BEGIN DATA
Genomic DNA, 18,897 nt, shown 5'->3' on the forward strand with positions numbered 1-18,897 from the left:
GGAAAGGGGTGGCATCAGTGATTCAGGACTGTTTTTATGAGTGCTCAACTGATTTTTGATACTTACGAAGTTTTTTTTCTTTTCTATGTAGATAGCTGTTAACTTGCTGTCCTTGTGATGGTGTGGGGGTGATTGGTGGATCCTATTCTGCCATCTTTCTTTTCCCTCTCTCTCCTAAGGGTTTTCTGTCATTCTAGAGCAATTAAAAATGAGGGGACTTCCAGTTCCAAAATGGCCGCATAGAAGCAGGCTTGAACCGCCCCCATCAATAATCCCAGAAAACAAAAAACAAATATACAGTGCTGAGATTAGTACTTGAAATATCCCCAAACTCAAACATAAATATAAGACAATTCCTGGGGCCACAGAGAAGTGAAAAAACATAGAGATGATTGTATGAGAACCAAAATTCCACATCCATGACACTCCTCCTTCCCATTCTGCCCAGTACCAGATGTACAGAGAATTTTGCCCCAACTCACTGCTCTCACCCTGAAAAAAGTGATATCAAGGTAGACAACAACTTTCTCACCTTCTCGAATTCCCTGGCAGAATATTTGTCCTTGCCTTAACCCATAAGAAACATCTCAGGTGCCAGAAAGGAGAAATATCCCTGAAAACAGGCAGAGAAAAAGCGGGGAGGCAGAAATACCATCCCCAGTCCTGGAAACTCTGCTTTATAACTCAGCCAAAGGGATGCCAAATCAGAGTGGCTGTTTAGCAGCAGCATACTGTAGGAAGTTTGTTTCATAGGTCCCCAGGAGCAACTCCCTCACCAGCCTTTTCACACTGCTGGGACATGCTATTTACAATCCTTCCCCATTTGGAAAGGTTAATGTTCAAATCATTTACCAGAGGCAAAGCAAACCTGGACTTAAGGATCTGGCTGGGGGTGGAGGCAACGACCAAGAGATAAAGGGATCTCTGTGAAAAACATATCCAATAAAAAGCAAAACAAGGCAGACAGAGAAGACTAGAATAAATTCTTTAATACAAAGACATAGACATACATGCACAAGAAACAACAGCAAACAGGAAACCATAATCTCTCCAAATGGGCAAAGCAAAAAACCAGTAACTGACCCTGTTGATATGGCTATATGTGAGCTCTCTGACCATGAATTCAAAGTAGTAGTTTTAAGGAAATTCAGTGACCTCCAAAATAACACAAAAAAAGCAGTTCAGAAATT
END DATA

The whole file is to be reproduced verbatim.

Genomic DNA, 18,897 nt, shown 5'->3' on the forward strand with positions numbered 1-18,897 from the left:
GGAAAGGGGTGGCATCAGTGATTCAGGACTGTTTTTATGAGTGCTCAACTGATTTTTGATACTTACGAAGTTTTTTTTCTTTTCTATGTAGATAGCTGTTAACTTGCTGTCCTTGTGATGGTGTGGGGGTGATTGGTGGATCCTATTCTGCCATCTTTCTTTTCCCTCTCTCTCCTAAGGGTTTTCTGTCATTCTAGAGCAATTAAAAATGAGGGGACTTCCAGTTCCAAAATGGCCGCATAGAAGCAGGCTTGAACCGCCCCCATCAATAATCCCAGAAAACAAAAAACAAATATACAGTGCTGAGATTAGTACTTGAAATATCCCCAAACTCAAACATAAATATAAGACAATTCCTGGGGCCACAGAGAAGTGAAAAAACATAGAGATGATTGTATGAGAACCAAAATTCCACATCCATGACACTCCTCCTTCCCATTCTGCCCAGTACCAGATGTACAGAGAATTTTGCCCCAACTCACTGCTCTCACCCTGAAAAAAGTGATATCAAGGTAGACAACAACTTTCTCACCTTCTCGAATTCCCTGGCAGAATATTTGTCCTTGCCTTAACCCATAAGAAACATCTCAGGTGCCAGAAAGGAGAAATATCCCTGAAAACAGGCAGAGAAAAAGCGGGGAGGCAGAAATACCATCCCCAGTCCTGGAAACTCTGCTTTATAACTCAGCCAAAGGGATGCCAAATCAGAGTGGCTGTTTAGCAGCAGCATACTGTAGGAAGTTTGTTTCATAGGTCCCCAGGAGCAACTCCCTCACCAGCCTTTTCACACTGCTGGGACATGCTATTTACAATCCTTCCCCATTTGGAAAGGTTAATGTTCAAATCATTTACCAGAGGCAAAGCAAACCTGGACTTAAGGATCTGGCTGGGGGTGGAGGCAACGACCAAGAGATAAAGGGATCTCTGTGAAAAACATATCCAATAAAAAGCAAAACAAGGCAGACAGAGAAGACTAGAATAAATTCTTTAATACAAAGACATAGACATACATGCACAAGAAACAACAGCAAACAGGAAACCATAATCTCTCCAAATGGGCAAAGCAAAAAACCAGTAACTGACCCTGTTGATATGGCTATATGTGAGCTCTCTGACCATGAATTCAAAGTAGTAGTTTTAAGGAAATTCAGTGACCTCCAAAATAACACAAAAAAAGCAGTTCAGAAATT